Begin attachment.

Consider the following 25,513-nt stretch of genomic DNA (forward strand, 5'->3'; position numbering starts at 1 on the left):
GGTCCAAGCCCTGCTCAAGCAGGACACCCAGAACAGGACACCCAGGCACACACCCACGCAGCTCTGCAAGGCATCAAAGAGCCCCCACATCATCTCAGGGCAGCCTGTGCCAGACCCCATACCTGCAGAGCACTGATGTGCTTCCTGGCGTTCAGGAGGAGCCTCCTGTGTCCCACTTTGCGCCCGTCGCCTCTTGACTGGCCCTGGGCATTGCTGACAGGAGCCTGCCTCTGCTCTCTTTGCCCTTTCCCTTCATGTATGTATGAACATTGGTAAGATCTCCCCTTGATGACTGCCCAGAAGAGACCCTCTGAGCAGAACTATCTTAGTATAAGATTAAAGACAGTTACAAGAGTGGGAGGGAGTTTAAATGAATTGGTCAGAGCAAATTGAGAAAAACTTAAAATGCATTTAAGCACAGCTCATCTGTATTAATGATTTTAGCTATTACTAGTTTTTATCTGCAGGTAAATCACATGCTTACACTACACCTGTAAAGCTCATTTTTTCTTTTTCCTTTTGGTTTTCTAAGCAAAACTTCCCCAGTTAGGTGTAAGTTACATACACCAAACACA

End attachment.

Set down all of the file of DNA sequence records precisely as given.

Consider the following 25,513-nt stretch of genomic DNA (forward strand, 5'->3'; position numbering starts at 1 on the left):
GGTCCAAGCCCTGCTCAAGCAGGACACCCAGAACAGGACACCCAGGCACACACCCACGCAGCTCTGCAAGGCATCAAAGAGCCCCCACATCATCTCAGGGCAGCCTGTGCCAGACCCCATACCTGCAGAGCACTGATGTGCTTCCTGGCGTTCAGGAGGAGCCTCCTGTGTCCCACTTTGCGCCCGTCGCCTCTTGACTGGCCCTGGGCATTGCTGACAGGAGCCTGCCTCTGCTCTCTTTGCCCTTTCCCTTCATGTATGTATGAACATTGGTAAGATCTCCCCTTGATGACTGCCCAGAAGAGACCCTCTGAGCAGAACTATCTTAGTATAAGATTAAAGACAGTTACAAGAGTGGGAGGGAGTTTAAATGAATTGGTCAGAGCAAATTGAGAAAAACTTAAAATGCATTTAAGCACAGCTCATCTGTATTAATGATTTTAGCTATTACTAGTTTTTATCTGCAGGTAAATCACATGCTTACACTACACCTGTAAAGCTCATTTTTTCTTTTTCCTTTTGGTTTTCTAAGCAAAACTTCCCCAGTTAGGTGTAAGTTACATACACCAAACACA